Chodorow (1990) arguments that learning how to "raise children" is a fundamental part of women's socialization in our society. It's also important to highlight classic studies, such Elisabeth Badinter's (1985), contradicting theories that postulate an innate and universal "maternal instinct", shared by all women. The author defends that maternal love is actually a myth assuming an incalculable social value exercised under immense coercion on our desires. This, however, neither implies its universality nor presence in all women as an instinct.
Our data corroborates these ideas demonstrating that it isn't necessary to be a biological woman to feel a "maternal instinct". It seems that, just like most women, transvestites and transsexuals interviewed don't only incorporate, through socialization, this "instinct" which they qualify as occurring "naturally" apt for maternity, but also, through this instinct, corroborate socially affirming their psychological "womanlyness".
This is perhaps why the totality of transvestites and transsexuals interviewed declared their disinterest in using insemination and new reproductive technologies in order to have a biological child. Many became upset at the suggestion of this possibility, remitting to a "paternal" representation connected to semen. They affirmed that this would be an unthinkable alternative because collecting semen as men do while their desire to have children is related to their wanting to be "mothers" and not "fathers". This way of facing the problem reminds us of the importance these informants give to representing maternity so as to confirm their feminine gender. This fact, however, can't be generalized since the fieldwork related to this segment of the empirical universe is still in an initial stage. It's possible that in places where maternity and paternity are related to other representations, new technological possibilities might be used.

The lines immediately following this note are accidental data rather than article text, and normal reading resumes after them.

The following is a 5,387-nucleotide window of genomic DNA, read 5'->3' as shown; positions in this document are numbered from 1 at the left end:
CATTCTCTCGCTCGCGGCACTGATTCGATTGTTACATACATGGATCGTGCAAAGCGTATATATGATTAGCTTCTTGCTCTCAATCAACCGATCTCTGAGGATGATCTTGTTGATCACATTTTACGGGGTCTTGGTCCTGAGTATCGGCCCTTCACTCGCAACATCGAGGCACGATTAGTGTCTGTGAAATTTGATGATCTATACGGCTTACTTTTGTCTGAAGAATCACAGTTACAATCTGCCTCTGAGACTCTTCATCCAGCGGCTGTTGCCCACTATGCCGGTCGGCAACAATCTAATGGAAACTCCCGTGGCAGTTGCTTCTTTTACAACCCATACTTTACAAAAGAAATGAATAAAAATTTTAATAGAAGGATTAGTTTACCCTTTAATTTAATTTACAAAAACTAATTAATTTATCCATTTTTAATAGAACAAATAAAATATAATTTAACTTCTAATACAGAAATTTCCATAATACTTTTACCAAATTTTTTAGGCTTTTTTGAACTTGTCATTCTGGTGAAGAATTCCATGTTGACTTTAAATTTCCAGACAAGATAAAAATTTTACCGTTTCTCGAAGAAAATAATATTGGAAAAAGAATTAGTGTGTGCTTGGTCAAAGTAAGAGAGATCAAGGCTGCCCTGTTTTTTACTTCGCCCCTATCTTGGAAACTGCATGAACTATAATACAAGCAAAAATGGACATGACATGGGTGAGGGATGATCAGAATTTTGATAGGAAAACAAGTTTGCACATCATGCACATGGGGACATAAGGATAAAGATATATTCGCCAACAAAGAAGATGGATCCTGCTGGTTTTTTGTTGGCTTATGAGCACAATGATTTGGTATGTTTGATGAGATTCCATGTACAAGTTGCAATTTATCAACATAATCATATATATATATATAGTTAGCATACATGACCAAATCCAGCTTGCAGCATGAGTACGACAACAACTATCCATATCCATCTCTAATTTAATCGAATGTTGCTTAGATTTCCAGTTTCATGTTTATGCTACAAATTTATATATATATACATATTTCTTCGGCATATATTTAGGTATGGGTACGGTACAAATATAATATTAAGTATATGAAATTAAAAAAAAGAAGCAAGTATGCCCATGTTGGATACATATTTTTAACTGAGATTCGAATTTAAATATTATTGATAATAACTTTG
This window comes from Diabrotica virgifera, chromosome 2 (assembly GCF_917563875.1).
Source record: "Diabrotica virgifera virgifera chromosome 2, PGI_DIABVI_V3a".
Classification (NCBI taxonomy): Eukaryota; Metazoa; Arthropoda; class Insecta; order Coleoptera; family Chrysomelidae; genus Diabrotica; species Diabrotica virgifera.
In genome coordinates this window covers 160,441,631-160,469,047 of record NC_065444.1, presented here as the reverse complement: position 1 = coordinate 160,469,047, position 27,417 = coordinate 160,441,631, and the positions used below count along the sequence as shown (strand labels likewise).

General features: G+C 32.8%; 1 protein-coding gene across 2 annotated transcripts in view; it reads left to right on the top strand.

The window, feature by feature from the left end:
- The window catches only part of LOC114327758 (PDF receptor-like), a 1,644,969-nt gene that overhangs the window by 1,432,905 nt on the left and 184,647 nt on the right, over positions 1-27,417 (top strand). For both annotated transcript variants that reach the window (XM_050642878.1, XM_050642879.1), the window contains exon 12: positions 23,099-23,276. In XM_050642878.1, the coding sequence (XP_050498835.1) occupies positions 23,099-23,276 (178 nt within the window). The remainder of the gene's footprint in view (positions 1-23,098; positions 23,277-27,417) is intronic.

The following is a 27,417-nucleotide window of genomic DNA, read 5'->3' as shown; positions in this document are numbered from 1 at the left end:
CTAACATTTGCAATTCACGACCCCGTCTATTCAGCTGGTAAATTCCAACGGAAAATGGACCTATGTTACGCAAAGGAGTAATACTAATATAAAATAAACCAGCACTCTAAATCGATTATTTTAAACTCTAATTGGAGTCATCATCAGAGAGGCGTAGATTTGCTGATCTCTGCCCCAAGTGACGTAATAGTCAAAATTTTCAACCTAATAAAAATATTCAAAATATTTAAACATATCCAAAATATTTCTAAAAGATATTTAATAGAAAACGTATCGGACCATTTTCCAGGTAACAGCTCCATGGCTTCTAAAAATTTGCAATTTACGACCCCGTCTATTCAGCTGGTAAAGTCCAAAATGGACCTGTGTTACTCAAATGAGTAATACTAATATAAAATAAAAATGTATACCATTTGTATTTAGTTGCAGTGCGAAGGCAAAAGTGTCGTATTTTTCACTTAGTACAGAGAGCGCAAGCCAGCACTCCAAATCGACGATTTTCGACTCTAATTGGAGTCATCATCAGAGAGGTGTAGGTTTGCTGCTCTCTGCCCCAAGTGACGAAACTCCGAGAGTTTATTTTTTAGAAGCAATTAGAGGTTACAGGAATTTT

We only interviewed one transvestite and one transsexual whose children originated in previous heterosexual relationships. Both made evident that the parental representation tied to these children continues to be paternal, even after the corporal transformation. In these cases, one may perceive the coexistence of a masculine parental representation, constructed previously, and a feminine parental representation, constructed in recently. It's interesting to point out that the paternal representation comes from the body, being connected to fluids (semen, hormones) previously produced by the male body, while the maternal representation is social, related to a subjective perception of possessing a feminine "essence" within a body also made feminine.
We've noticed the presence of different investments that informants have made regarding children originating in and planned within hetero and homo-parenting contexts. In this sense, Eugênio (2003, p. 11) suggests analyzing this difference from the categories of "memory children" and "projected children", centered in perceiving different temporalities of parenthood, manifesting distinct experiences. The "memory children" would be the materializing of a memory of homosexuals having been heterosexuals and transvestites and transsexuals, men. As such, relationships with "memory children" are marked by tension in constructing new identities which might even mean breaking parental ties. On the other hand, the "projected children" are subjected to differentiated investments because they conjugate the desire for children with the consolidation of a present sexual or gendered identity.